Daniele Magazzeni – King's College, London & JP Morgan AI Research

Invited Speaker for the FORMATS conference
Tuesday August 24, 2021, 12:00–13:00 CEST

Temporal Reasoning for Intelligent Financial Services: Examples and Challenges

Abstract: Temporal reasoning can play a key role in the financial domain. In this talk, I will present several research directions we are pursuing and discuss how temporal reasoning can help in a variety of problems faced by large financial institutions. Active research activities include efficient resource allocations, time series analysis, behavioural reasoning, fraud detection, and market predictions. I will offer concrete examples of projects, presenting the contributions and highlighting the main challenges. I will then focus on a more specific area that has strong implications for temporal reasoning, namely Explainable AI (XAI). XAI represents an increasingly critical feature of operations undertaken within the financial industry, as brought about by the growing sophistication of AI models and the demand for fairness, safety and interpretability. I will present some novel XAI techniques we developed that leverage temporal reasoning, and future directions. I will conclude highlighting the many challenges and opportunities for temporal reasoning in the financial domain.

Short Bio: Dr. Daniele Magazzeni is a Research Director at J.P. Morgan AI Research where he is also the Head of the firmwide Explainable AI Center of Excellence. His main research interests are in AI Planning and Machine Learning for efficient resource allocation and processes optimization, and Explainable AI. Daniele is the current President of the International Conference on Automated Planning and Scheduling (ICAPS). Daniele is Associate Professor (on leave) at King’s College London, where he was Co-Director of the UK Center for Doctoral Training in Safe and Trusted AI, and Head of the Human-AI-Teaming Lab. He is a frequent tutorial and keynote speaker at AI Conferences.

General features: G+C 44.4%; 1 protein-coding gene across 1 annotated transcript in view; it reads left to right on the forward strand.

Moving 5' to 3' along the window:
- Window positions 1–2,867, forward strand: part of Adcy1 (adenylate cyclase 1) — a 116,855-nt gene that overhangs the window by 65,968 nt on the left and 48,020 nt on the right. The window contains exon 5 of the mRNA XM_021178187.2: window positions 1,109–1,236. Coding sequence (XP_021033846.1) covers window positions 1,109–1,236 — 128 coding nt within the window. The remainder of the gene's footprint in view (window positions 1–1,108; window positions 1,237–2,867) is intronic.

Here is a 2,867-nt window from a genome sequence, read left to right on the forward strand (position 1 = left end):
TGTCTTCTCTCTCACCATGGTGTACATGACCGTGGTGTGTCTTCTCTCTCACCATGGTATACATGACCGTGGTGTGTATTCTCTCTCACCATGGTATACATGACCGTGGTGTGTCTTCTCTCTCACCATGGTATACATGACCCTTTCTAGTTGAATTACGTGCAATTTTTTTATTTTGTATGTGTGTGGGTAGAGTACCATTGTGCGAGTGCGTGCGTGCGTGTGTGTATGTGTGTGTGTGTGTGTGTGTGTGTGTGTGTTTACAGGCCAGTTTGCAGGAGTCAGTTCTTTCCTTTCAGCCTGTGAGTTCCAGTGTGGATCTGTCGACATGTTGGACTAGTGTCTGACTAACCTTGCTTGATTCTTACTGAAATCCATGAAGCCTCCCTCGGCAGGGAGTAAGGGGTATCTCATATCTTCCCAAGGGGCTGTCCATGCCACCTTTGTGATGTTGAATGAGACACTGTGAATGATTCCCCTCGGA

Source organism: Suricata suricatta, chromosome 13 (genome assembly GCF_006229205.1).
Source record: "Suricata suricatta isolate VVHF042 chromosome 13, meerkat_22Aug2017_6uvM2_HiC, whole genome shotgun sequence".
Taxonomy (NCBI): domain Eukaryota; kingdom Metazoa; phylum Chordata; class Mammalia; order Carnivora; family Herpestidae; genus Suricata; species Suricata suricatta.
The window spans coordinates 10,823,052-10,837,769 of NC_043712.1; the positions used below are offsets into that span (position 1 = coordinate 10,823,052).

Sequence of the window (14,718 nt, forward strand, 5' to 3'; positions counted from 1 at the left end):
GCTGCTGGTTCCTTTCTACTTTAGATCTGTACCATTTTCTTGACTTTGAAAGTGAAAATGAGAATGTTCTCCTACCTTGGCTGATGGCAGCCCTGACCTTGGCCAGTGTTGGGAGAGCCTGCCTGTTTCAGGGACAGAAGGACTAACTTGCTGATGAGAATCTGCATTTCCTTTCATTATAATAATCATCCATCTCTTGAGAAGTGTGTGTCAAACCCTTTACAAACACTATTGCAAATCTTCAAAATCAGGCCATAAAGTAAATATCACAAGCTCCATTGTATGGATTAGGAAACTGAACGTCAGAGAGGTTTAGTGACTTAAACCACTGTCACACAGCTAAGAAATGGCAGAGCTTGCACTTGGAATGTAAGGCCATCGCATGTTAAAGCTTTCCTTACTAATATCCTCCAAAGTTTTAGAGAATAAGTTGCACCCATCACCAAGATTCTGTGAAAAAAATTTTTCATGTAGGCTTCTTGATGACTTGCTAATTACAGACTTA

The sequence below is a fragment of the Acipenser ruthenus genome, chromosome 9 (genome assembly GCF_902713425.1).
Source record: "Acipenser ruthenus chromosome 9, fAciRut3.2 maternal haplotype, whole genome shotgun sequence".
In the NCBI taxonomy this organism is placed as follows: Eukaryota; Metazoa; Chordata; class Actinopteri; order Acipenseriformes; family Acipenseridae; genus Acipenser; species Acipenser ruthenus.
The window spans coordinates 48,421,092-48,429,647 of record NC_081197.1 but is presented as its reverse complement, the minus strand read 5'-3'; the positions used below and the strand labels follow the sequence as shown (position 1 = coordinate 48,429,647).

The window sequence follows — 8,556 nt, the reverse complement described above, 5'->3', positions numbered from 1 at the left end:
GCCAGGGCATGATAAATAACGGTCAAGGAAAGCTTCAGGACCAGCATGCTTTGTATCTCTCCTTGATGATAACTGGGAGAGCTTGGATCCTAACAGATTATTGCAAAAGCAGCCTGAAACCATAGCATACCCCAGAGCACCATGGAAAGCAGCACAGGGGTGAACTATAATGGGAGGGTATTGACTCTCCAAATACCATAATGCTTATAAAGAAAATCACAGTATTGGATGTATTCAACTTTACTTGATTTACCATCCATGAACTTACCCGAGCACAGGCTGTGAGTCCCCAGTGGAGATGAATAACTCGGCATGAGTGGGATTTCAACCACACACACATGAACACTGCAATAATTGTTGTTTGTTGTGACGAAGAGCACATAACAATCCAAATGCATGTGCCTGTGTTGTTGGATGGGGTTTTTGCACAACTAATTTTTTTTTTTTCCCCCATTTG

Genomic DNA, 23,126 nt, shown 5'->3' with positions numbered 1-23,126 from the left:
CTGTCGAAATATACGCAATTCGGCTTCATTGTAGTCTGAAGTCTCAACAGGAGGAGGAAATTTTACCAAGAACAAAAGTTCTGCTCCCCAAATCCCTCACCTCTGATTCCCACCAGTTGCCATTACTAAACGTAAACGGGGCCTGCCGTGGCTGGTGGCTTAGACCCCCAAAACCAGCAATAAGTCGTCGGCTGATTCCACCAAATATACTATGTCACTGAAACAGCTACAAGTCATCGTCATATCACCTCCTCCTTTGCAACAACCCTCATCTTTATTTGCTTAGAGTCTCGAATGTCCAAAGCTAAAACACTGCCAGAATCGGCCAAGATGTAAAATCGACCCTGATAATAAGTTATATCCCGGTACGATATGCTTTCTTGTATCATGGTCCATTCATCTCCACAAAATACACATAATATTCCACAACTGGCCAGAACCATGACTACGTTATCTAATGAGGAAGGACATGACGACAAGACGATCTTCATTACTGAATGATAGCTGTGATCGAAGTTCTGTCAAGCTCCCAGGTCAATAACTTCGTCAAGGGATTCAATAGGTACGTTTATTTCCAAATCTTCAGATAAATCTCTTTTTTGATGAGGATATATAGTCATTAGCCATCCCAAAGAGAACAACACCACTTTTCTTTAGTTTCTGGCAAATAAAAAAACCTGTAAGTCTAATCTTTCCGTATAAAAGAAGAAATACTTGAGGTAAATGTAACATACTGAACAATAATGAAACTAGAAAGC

Jana Tumova – KTH Royal Institute of Technology, Stockholm

Invited Speaker for the FORMATS conference
Thursday August 26, 2021, 15:45–16:45 CEST

Formal methods for robot motion planning with time and space constraints

Abstract: Autonomous robots have permeated a variety of application areas from industrial automation to transport to household services. Robot vacuum cleaners clean our homes and mobile robotic solutions have been deployed in warehouses to carry shelves of goods. Gradually, autonomous mobile robots are moving from enclosed environment to our everyday lives. How can we ensure that they work as expected and how can we even specify what it means to work as expected? In this talk, we will discuss robot motion planning problem with complex tasks, time and space constraints expressed in temporal logic, such as metric temporal logic or signal temporal logic. We will present solutions that combine sampling-based motion planning with formal methods approaches and yield certain provable guarantees on the satisfaction of the given specifications. Finally, we will show several application examples ranging from autonomous driving with traffic rules to exploration of unknown environments with UAVs.

Short Bio: Jana Tumova is an associate professor at the School of Electrical Engineering and Computer Science at KTH Royal Institute of Technology. She received PhD in computer science from Masaryk University and was awarded ACCESS postdoctoral fellowship at KTH in 2013. She was also a visiting researcher at MIT, Boston University, and Singapore-MIT Alliance for Research and Technology. Her research interests include formal methods applied in decision making, motion planning, and control of autonomous systems. Among other projects, she is a recipient of a Swedish Research Council Starting Grant to explore compositional planning for multi-agent systems under temporal logic goals and a WASP Expeditions project focusing on design of socially acceptable and correct-by-design autonomous systems.

Davide Sangiorgi – University of Bologna

Invited Speaker for the CONCUR conference